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spagetti

estate/probate

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My sister who was appointed power of attorney and executor of my parents' estate, has transferred funds, spent thousands of dollars, and namefd herself sole beneficiary to all my mothers assets, with a transfer upon death policy, because mom was incompetent. With all this proof of evidence, should',t I be able to take my case to a criminal lawyer from this point? My trial lawyer wants to produce an attorney(he knows), to be the representative/executor to take over, after my sister is removed of her executress duties. Wouldn't a criminal lawyer do the same while preparing a case for criminal prosecution of embezzlement? Starting to think my attorney is milking the case, when we feel he is at the end of this cases' as far as his duties. By the way, we are in Ohio

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Generally, criminal attorneys defend the accused.

Attorneys do not have the power to prosecute people criminally. That is the district attorney's task.

If you wish to pursue criminal charges, contact law enforcement and/or the district attorney's office with your evidence.

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Harrylime, I do wish to process criminal charges against my sister, and I mentioned this several times to my atty. He said the judge may turn it over to the prosecuting atty's office due to the evidence. If he doesn't, will the district atty's office automatically hear my case?, or will they review the evidence and decide if they want to take it. As I stated, my current atty., appears to be hanging on to my case, because we havn't located where my sister put my moms assets. Evereything was put into her name during the last year and a half, and moms net worth was probably around 3 million. My question is, can the district atty's office pick up where my atty. left off?, and begin a criminal investigation? Thank you, spagetti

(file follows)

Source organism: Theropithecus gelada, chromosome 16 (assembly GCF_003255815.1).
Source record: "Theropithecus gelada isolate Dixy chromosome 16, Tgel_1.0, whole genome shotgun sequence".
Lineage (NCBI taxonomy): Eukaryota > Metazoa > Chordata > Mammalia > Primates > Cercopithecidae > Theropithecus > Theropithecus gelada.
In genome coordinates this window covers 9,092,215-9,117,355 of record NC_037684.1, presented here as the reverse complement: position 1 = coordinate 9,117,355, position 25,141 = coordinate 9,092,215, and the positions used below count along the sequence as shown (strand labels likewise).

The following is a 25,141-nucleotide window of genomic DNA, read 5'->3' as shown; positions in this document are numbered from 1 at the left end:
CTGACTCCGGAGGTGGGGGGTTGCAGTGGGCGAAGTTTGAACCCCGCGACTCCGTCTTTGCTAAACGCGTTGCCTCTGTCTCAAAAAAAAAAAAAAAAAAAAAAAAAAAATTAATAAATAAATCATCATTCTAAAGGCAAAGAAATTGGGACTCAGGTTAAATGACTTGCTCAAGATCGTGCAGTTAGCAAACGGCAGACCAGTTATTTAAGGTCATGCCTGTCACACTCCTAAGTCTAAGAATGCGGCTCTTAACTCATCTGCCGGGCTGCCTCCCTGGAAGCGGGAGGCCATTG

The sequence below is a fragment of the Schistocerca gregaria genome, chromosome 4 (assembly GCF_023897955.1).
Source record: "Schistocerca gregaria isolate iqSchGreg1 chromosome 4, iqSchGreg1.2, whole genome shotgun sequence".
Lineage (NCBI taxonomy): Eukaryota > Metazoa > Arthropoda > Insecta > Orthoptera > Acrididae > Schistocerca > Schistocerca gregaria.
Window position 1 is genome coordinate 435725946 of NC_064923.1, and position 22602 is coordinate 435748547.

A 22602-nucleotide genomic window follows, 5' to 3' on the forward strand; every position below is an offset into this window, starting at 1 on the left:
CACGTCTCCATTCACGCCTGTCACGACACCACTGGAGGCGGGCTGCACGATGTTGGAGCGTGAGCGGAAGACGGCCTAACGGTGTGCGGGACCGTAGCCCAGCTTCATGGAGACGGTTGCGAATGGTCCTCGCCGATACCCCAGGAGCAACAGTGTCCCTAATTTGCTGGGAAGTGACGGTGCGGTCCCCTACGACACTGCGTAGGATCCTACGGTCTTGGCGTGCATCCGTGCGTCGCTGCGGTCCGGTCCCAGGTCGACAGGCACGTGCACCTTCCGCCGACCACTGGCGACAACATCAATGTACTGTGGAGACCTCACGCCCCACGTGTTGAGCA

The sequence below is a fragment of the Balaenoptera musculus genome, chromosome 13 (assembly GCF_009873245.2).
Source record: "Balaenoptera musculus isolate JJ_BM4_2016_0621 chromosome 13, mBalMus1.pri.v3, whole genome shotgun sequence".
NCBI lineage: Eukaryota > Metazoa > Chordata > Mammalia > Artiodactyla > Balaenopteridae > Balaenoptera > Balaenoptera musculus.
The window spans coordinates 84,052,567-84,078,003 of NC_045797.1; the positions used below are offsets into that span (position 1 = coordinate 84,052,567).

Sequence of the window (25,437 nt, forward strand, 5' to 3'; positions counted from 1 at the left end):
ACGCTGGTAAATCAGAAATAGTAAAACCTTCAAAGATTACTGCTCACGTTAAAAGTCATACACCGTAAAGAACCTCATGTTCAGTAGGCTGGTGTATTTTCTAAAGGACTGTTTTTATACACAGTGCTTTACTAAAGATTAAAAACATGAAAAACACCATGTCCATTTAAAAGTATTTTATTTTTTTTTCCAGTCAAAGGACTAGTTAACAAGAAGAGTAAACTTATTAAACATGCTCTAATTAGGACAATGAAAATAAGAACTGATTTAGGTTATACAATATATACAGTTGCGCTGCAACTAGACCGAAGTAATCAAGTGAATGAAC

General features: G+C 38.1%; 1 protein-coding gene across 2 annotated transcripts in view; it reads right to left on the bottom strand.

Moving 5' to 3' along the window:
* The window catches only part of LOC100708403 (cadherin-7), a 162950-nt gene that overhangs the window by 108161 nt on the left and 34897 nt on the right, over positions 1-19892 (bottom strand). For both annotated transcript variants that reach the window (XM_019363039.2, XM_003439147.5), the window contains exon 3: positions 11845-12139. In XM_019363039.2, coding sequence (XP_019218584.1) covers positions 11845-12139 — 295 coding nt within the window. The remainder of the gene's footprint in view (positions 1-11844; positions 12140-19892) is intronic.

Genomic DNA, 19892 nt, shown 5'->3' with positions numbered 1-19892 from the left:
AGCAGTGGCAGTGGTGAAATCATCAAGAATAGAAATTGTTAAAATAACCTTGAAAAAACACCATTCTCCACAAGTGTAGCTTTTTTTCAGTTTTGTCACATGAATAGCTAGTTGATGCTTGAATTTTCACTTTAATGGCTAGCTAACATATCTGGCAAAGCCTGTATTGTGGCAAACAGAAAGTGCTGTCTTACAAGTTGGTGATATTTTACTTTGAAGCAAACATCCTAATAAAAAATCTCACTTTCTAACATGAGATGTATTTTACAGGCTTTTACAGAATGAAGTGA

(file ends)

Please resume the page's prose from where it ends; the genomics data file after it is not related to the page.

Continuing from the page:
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Your attorney is correct that the court might refer the matter to the DA for possible criminal action. It is unlikely that anything automatic will happen.

You can contact the DA's office. Or your attorney could.

And, despite what I said in the prior post, you might find a criminal attorney that would help you in organizing and presenting the evidence you have to the DA. It is possible that the attorney's personal/professional connections with the DA's office might better persuade the prosecutors than you can.

You just need to approach the probability of criminal prosecution with a sense of realism. Maybe a decade or so ago, it would probably be only the most egregious cases of breach of fiduciary duties that would be prosecuted. My sense is that more cases are now being pursued. But, you still need to understand that the DA may decide that a criminal case is not justified, given the resources it would take and the civil remedies that are available.

(Those who have been harmed have a tendency to overestimate the strength of the evidence and underestimate the difficulty of obtaining a conviction.)

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